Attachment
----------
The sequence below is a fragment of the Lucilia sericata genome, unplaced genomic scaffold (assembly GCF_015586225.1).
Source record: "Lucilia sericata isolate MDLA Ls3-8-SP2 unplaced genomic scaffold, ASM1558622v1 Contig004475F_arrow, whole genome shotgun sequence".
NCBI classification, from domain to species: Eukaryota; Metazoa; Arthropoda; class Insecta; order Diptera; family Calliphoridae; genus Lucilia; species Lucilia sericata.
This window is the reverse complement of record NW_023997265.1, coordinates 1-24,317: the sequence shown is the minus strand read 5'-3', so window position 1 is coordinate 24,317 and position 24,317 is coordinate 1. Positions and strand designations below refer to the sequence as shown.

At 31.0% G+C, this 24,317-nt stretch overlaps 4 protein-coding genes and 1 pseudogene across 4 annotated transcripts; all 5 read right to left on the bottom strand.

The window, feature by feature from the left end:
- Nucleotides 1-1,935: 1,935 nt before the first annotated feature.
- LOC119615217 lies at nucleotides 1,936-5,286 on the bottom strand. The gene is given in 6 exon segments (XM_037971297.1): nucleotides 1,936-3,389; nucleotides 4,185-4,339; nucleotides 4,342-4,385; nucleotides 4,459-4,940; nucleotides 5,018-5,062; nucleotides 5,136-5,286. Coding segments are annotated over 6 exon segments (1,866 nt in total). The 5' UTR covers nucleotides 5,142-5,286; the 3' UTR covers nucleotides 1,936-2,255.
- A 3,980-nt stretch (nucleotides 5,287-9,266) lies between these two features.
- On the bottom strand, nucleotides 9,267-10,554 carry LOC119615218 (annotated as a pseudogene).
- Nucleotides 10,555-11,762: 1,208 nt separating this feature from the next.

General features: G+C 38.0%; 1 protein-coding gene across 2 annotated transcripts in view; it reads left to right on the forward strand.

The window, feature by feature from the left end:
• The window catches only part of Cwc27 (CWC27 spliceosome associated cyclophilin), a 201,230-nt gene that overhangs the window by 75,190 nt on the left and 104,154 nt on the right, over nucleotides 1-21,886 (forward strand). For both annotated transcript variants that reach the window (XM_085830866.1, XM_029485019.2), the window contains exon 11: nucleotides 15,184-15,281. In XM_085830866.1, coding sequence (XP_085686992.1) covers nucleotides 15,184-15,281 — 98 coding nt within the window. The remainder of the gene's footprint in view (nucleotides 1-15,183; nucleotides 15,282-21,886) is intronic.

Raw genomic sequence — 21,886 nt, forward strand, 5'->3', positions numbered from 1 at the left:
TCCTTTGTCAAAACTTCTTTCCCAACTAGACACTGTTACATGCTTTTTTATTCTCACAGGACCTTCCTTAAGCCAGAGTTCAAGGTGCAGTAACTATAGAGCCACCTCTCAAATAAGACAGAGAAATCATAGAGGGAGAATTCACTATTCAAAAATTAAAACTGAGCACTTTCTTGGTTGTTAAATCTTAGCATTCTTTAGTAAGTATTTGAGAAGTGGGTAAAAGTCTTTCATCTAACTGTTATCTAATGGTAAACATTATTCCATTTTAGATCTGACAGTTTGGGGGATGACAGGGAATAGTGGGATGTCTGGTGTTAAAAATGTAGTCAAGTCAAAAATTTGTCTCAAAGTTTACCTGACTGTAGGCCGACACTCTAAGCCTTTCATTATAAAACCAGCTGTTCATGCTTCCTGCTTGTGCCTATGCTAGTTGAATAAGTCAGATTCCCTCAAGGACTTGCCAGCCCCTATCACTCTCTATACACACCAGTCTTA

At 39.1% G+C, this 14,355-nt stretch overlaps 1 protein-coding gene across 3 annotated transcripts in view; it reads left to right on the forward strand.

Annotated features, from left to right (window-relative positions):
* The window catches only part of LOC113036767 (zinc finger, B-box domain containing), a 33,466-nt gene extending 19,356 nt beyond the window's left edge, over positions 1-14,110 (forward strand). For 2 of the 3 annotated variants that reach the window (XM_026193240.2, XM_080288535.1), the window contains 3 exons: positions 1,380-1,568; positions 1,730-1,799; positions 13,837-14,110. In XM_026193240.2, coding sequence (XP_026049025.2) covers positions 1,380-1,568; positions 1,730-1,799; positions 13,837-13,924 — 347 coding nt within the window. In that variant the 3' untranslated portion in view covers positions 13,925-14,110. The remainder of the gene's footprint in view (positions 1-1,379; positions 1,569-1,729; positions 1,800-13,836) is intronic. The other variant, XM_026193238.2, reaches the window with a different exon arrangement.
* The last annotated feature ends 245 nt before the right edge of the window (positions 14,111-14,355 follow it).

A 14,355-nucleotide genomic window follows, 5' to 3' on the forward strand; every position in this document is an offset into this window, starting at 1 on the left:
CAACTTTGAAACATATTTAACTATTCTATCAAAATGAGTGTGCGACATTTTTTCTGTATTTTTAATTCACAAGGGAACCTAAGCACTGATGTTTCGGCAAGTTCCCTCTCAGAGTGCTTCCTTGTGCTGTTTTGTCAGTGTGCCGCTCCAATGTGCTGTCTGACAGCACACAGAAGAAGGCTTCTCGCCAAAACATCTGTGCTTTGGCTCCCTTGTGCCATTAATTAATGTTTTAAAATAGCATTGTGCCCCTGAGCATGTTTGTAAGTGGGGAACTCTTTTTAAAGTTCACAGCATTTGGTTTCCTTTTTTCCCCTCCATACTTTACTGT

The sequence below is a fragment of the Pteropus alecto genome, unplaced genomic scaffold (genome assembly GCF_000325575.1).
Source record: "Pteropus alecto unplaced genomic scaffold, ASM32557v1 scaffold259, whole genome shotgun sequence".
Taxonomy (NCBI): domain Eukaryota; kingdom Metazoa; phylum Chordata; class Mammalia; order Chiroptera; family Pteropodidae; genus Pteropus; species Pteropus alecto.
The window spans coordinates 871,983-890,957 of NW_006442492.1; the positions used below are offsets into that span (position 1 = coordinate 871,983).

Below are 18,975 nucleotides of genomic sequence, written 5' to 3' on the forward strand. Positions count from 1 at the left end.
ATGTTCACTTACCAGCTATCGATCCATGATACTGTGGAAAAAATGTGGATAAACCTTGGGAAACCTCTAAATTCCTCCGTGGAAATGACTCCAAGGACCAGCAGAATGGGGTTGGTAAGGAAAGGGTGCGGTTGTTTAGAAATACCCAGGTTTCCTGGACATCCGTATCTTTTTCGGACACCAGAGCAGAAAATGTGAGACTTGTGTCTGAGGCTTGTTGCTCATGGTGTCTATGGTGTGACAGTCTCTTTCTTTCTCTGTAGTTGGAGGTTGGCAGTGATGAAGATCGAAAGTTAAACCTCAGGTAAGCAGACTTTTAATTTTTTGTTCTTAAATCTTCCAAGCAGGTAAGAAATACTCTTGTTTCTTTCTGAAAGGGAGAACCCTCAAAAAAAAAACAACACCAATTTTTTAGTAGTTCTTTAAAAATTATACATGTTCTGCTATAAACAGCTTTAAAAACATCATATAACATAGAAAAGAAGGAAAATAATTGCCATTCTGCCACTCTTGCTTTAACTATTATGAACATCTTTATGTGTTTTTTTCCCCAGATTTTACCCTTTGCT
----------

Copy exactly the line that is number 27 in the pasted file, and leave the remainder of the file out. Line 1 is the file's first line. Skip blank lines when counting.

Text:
Below are 18,975 nucleotides of genomic sequence, written 5' to 3' on the forward strand. Positions count from 1 at the left end.